Lots of lols for the emoji-evolution


 

SOMETHING very sad happened this week, something which didn’t make me lol.


F

or the uninitiated “lol” either refers to “laugh out loud” or “lots of love”, depending on which side of the fence you sit. (I sit on neither side as I cannot abide the acronym and am pleased to announce it is not part of my vocabulary and never will be, apart from the purposes of this blog).

You see, as a writer, I tend to use proper words and always get excited when I discover a new one. It’s like an addiction; some people cannot wait for the next episode of Homeland, I can’t wait for the next word to learn. Some people may think that’s quite sad but having only been able to digest one season of Homeland I prefer a good read to a riot.

 

"As a profession, journalists and PR types love the written word and replacing it with icons is frankly seen by some as just plain lazy."


 

Shortlist

So, imagine my upset when the Oxford Dictionary announced this year’s Word of the Year. Surely “Brexit” has to be in there? Maybe “lumbersexual” or even “refugee”? Sadly, although they were all in the shortlist the “word” wasn’t a word at all but an emoji. In fact, to give it its proper name (if an emoji can have one) it’s the “Face with Tears of Joy” emoji.

Now, don’t get me wrong, I love a good emoji. Many of my WhatsApp messages are flooded with them, usually to illustrate my sarcasm at my mates asking me how my week is going but we won’t go into that. OK, happy smiling faces usually, along with the odd beer glass and thumbs up. I have even used them on my social media platforms but I refrain from populating press releases and blogs with them, apart from this one, obviously.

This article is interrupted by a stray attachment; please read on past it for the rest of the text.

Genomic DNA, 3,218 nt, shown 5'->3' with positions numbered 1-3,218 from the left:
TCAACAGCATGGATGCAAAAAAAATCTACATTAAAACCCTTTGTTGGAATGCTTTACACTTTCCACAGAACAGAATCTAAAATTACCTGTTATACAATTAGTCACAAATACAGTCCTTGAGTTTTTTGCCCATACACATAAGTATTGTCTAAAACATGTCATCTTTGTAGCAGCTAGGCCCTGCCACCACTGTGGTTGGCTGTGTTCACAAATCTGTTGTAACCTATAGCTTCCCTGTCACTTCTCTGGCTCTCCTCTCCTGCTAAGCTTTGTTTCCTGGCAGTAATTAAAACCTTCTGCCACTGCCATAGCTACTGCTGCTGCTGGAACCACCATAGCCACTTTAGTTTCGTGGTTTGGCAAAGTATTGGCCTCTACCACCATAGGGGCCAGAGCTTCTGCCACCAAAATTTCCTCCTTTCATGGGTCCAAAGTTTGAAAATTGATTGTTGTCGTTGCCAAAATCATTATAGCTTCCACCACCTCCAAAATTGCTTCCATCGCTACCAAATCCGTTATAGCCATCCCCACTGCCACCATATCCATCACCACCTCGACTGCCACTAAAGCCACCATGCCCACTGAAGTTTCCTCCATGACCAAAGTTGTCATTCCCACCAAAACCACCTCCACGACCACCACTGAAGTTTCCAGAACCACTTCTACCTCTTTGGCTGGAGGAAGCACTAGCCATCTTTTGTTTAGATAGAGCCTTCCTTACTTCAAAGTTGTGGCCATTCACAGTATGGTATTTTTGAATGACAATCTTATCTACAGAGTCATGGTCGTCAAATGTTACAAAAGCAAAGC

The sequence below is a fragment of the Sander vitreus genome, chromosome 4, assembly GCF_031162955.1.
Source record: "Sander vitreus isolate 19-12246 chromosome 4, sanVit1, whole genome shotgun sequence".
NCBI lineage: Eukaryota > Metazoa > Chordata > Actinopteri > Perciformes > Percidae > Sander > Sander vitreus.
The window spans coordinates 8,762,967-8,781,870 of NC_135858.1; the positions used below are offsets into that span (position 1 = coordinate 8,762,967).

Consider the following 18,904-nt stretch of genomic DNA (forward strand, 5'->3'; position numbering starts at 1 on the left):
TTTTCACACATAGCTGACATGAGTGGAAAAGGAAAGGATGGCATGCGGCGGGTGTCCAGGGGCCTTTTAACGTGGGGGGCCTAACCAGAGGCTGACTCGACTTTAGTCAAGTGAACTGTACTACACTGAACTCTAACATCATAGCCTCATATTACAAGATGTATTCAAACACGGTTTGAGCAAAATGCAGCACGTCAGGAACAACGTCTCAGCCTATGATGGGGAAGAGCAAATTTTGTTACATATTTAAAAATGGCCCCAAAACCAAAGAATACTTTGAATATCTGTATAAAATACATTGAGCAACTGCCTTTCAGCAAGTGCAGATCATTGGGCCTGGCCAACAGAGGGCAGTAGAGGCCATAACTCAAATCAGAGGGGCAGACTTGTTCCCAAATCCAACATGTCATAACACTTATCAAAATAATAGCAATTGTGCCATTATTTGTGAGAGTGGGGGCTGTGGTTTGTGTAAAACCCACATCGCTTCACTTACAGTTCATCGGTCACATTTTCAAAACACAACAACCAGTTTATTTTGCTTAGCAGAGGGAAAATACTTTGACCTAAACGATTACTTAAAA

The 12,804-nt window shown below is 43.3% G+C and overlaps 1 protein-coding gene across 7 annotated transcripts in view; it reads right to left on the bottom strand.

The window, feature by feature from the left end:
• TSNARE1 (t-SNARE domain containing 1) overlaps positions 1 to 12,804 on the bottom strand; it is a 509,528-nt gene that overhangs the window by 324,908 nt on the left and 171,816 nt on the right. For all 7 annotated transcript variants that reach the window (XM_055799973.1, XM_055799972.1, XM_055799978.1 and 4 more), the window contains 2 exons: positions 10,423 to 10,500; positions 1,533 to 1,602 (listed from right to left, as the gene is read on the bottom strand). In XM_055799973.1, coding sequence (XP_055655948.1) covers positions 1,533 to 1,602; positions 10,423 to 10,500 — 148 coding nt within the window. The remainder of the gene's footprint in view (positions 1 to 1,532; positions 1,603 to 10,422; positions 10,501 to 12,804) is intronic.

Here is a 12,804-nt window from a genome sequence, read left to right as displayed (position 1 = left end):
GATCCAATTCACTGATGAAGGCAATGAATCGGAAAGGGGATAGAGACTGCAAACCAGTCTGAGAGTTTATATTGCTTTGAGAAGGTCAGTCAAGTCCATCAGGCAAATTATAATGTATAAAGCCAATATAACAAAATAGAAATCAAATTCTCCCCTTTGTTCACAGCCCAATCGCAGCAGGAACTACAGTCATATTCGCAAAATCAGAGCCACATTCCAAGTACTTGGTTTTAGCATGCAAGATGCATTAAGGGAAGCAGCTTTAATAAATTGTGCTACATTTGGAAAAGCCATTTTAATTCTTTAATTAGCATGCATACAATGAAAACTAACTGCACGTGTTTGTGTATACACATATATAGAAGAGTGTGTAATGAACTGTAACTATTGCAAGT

I can only imagine the horror etched across the faces of former colleagues when they found out an emoji had replaced the written word. As a profession, journalists and PR types love the written word and replacing it with icons is frankly seen by some as just plain lazy.

It begs the question whether words are really being replaced by icons. Of course, it won’t happen. Could you really imagine reading The Guardian and the Autumn Statement text is replaced by a series of pound sterling signs, No Entry icons and that funny brown one which is actually meant to be chocolate ice-cream? Actually, it might make the whole of the Chancellor’s speech make more sense.

But, like lol, it seems they are here to stay, so embrace the emoji.

 

 

"As a profession, journalists and PR types love the written word and replacing it with icons is frankly seen by some as just plain lazy."


 

Sporting

And they do have their uses. Like with most things (except lol) I am willing to give emojis a second chance. Here’s why…

At the end of last season BBC Sport conducted a poll using emojis to represent the season according to a Premier League fan with each club represented. Supporting this blue side of the Mersey, I found this quite a tricky one seeing as we were struggling during the majority of 2014/15 but I gave it a go. The next day I did my usual check of the Beeb’s sporting section and there it was, my tweet, in full technicolour. Cue smiley icon.

emojis

Did I mention my love for emojis? Sometimes, they even make me lol. Sorry.

 
 
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